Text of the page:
Thanks for your prompt reply.
Yes, it does sound like issue 795. I am sending a new, non-duplicate,
update. My app just ran into the rate limit again. I verified by
trying to post an update on twitter.com and got the message "Wow,
that's a lot of Twittering! You have reached your limit
of updates for the hour. Try again later."
While my account (@martins_test) was in this state, I sent this:
curl -u <username>:<password> -d "status=testing"
The XML response contained the text of the last successful status
update. The HTTP headers started with
HTTP/1.1 200 OK
In other words, this is the same problem I ran into yesterday. Is
there any other data that would help troubleshoot this?
All the best,
On Jul 13, 5:52 pm, Doug Williams <d...@twitter.com> wrote:
> This sounds like issue 795 .
> When you get the 200, are you sending the same (duplicate) text as the last
> successful update? If so, this is the expected behavior.
> However, if you are sending new (non duplicate) text and you are hitting the
> update limit, you should be receiving a HTTP 403 response code.
> Can you specify exactly what you are doing so we can debug?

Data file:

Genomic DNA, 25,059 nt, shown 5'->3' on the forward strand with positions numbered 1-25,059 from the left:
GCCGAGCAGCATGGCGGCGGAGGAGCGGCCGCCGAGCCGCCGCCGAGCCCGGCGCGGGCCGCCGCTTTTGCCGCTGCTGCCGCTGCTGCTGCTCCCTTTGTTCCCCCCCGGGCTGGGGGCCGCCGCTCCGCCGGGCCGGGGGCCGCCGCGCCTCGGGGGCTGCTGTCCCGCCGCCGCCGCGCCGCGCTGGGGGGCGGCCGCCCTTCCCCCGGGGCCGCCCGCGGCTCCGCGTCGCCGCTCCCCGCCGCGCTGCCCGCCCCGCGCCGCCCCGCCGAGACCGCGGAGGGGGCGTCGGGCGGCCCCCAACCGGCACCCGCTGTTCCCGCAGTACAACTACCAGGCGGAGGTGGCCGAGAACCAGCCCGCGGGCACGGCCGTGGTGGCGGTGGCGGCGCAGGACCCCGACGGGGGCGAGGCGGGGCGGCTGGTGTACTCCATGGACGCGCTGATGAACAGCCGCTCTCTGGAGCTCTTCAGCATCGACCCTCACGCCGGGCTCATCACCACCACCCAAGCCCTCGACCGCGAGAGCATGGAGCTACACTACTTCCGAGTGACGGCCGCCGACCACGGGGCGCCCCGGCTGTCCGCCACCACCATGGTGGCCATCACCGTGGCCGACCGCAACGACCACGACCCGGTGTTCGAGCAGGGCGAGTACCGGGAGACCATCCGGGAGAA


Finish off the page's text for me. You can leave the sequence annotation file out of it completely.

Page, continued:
> On Mon, Jul 13, 2009 at 4:38 PM, Martin Omander <moman...@google.com> wrote:
> > Hi there,
> > Earlier today I ran afoul of the rate limit for updates through the
> > API. But no error was returned to my app. To make sure my app wasn't
> > suppressing the error message, I sent an update using curl:
> > curl -u <username>:<password> -d "status=testing"
> > -D headerfile
> > The status wasn't updated and no error message was returned. The
> > headerfile contained HTTP return code 200. But when I tried to enter
> > an update for the same account through the web interface at
> > twitter.com, I got an error message saying that I had posted too many
> > updates in the last hour.
> > When I used the curl command above and the update failed, I did notice
> > that the returned <text> element did not contain the status text I had
> > sent. Instead it contained my last successful update from 30 minutes
> > earlier. When there is a successful update, the <text> element seems
> > to contain the status update I just sent.
> > Should I examine the <text> element to verify that the update worked,
> > instead of checking for HTTP error codes? Or was this just a temporary
> > glitch today?
> > All the best,
> > /Martin